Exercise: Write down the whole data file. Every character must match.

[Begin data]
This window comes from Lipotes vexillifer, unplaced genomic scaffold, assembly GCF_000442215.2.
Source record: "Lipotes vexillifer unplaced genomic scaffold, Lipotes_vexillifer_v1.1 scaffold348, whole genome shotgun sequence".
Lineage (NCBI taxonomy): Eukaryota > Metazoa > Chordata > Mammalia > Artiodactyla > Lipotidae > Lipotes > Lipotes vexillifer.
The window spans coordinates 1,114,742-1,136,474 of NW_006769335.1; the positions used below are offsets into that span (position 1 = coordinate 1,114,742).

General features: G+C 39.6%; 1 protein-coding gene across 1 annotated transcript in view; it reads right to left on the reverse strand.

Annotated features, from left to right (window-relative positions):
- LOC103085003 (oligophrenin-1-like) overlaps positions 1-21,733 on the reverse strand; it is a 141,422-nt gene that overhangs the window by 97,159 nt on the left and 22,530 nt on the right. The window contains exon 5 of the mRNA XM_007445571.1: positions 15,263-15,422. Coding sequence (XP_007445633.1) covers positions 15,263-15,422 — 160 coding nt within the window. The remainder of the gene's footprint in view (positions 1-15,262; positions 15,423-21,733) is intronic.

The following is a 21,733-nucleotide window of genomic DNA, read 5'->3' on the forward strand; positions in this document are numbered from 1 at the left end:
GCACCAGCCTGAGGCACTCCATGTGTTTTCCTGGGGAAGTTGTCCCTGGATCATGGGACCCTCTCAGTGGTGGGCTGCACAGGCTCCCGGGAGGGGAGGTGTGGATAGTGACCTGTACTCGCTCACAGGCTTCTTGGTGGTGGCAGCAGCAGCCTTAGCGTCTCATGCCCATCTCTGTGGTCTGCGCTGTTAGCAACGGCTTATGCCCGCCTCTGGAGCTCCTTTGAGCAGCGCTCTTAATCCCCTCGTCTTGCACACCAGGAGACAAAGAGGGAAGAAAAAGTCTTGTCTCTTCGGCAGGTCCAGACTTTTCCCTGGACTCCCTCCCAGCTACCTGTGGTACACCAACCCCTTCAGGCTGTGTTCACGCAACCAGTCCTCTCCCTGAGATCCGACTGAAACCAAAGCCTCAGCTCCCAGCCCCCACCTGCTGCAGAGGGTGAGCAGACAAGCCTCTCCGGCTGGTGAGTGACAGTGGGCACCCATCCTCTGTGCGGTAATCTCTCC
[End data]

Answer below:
This window comes from Lipotes vexillifer, unplaced genomic scaffold, assembly GCF_000442215.2.
Source record: "Lipotes vexillifer unplaced genomic scaffold, Lipotes_vexillifer_v1.1 scaffold348, whole genome shotgun sequence".
Lineage (NCBI taxonomy): Eukaryota > Metazoa > Chordata > Mammalia > Artiodactyla > Lipotidae > Lipotes > Lipotes vexillifer.
The window spans coordinates 1,114,742-1,136,474 of NW_006769335.1; the positions used below are offsets into that span (position 1 = coordinate 1,114,742).

General features: G+C 39.6%; 1 protein-coding gene across 1 annotated transcript in view; it reads right to left on the reverse strand.

Annotated features, from left to right (window-relative positions):
- LOC103085003 (oligophrenin-1-like) overlaps positions 1-21,733 on the reverse strand; it is a 141,422-nt gene that overhangs the window by 97,159 nt on the left and 22,530 nt on the right. The window contains exon 5 of the mRNA XM_007445571.1: positions 15,263-15,422. Coding sequence (XP_007445633.1) covers positions 15,263-15,422 — 160 coding nt within the window. The remainder of the gene's footprint in view (positions 1-15,262; positions 15,423-21,733) is intronic.

The following is a 21,733-nucleotide window of genomic DNA, read 5'->3' on the forward strand; positions in this document are numbered from 1 at the left end:
GCACCAGCCTGAGGCACTCCATGTGTTTTCCTGGGGAAGTTGTCCCTGGATCATGGGACCCTCTCAGTGGTGGGCTGCACAGGCTCCCGGGAGGGGAGGTGTGGATAGTGACCTGTACTCGCTCACAGGCTTCTTGGTGGTGGCAGCAGCAGCCTTAGCGTCTCATGCCCATCTCTGTGGTCTGCGCTGTTAGCAACGGCTTATGCCCGCCTCTGGAGCTCCTTTGAGCAGCGCTCTTAATCCCCTCGTCTTGCACACCAGGAGACAAAGAGGGAAGAAAAAGTCTTGTCTCTTCGGCAGGTCCAGACTTTTCCCTGGACTCCCTCCCAGCTACCTGTGGTACACCAACCCCTTCAGGCTGTGTTCACGCAACCAGTCCTCTCCCTGAGATCCGACTGAAACCAAAGCCTCAGCTCCCAGCCCCCACCTGCTGCAGAGGGTGAGCAGACAAGCCTCTCCGGCTGGTGAGTGACAGTGGGCACCCATCCTCTGTGCGGTAATCTCTCC